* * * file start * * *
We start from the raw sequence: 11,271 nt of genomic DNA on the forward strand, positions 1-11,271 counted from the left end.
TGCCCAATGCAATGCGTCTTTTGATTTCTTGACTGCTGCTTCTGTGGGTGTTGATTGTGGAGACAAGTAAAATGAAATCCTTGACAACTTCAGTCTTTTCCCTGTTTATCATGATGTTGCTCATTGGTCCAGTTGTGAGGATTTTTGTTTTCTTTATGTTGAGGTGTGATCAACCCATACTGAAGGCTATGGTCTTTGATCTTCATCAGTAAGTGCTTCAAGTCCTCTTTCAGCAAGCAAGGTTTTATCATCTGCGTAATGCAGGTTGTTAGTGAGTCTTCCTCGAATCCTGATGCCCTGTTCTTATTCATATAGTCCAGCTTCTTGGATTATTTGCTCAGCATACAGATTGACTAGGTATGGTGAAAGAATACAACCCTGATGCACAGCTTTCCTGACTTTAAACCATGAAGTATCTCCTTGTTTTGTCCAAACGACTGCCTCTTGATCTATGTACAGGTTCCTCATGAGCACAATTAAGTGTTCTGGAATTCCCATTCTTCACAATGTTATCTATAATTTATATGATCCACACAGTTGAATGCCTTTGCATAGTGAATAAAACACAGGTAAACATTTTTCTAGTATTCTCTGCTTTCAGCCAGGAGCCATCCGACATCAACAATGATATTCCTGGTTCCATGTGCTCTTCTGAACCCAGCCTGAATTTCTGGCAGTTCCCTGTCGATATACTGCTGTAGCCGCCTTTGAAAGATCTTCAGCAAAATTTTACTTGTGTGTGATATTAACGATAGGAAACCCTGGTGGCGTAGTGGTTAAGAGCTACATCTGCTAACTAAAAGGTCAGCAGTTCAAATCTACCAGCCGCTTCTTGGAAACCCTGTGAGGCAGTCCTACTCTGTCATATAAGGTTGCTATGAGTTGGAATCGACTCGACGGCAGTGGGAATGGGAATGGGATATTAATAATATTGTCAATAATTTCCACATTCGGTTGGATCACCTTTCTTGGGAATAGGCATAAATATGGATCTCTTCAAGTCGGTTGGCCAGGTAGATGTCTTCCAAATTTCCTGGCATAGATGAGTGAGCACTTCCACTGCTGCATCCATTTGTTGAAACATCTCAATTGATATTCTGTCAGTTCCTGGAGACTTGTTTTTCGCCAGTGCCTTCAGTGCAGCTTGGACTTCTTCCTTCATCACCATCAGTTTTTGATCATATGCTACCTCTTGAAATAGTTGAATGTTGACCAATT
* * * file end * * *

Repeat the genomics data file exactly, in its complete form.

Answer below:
We start from the raw sequence: 11,271 nt of genomic DNA on the forward strand, positions 1-11,271 counted from the left end.
TGCCCAATGCAATGCGTCTTTTGATTTCTTGACTGCTGCTTCTGTGGGTGTTGATTGTGGAGACAAGTAAAATGAAATCCTTGACAACTTCAGTCTTTTCCCTGTTTATCATGATGTTGCTCATTGGTCCAGTTGTGAGGATTTTTGTTTTCTTTATGTTGAGGTGTGATCAACCCATACTGAAGGCTATGGTCTTTGATCTTCATCAGTAAGTGCTTCAAGTCCTCTTTCAGCAAGCAAGGTTTTATCATCTGCGTAATGCAGGTTGTTAGTGAGTCTTCCTCGAATCCTGATGCCCTGTTCTTATTCATATAGTCCAGCTTCTTGGATTATTTGCTCAGCATACAGATTGACTAGGTATGGTGAAAGAATACAACCCTGATGCACAGCTTTCCTGACTTTAAACCATGAAGTATCTCCTTGTTTTGTCCAAACGACTGCCTCTTGATCTATGTACAGGTTCCTCATGAGCACAATTAAGTGTTCTGGAATTCCCATTCTTCACAATGTTATCTATAATTTATATGATCCACACAGTTGAATGCCTTTGCATAGTGAATAAAACACAGGTAAACATTTTTCTAGTATTCTCTGCTTTCAGCCAGGAGCCATCCGACATCAACAATGATATTCCTGGTTCCATGTGCTCTTCTGAACCCAGCCTGAATTTCTGGCAGTTCCCTGTCGATATACTGCTGTAGCCGCCTTTGAAAGATCTTCAGCAAAATTTTACTTGTGTGTGATATTAACGATAGGAAACCCTGGTGGCGTAGTGGTTAAGAGCTACATCTGCTAACTAAAAGGTCAGCAGTTCAAATCTACCAGCCGCTTCTTGGAAACCCTGTGAGGCAGTCCTACTCTGTCATATAAGGTTGCTATGAGTTGGAATCGACTCGACGGCAGTGGGAATGGGAATGGGATATTAATAATATTGTCAATAATTTCCACATTCGGTTGGATCACCTTTCTTGGGAATAGGCATAAATATGGATCTCTTCAAGTCGGTTGGCCAGGTAGATGTCTTCCAAATTTCCTGGCATAGATGAGTGAGCACTTCCACTGCTGCATCCATTTGTTGAAACATCTCAATTGATATTCTGTCAGTTCCTGGAGACTTGTTTTTCGCCAGTGCCTTCAGTGCAGCTTGGACTTCTTCCTTCATCACCATCAGTTTTTGATCATATGCTACCTCTTGAAATAGTTGAATGTTGACCAATT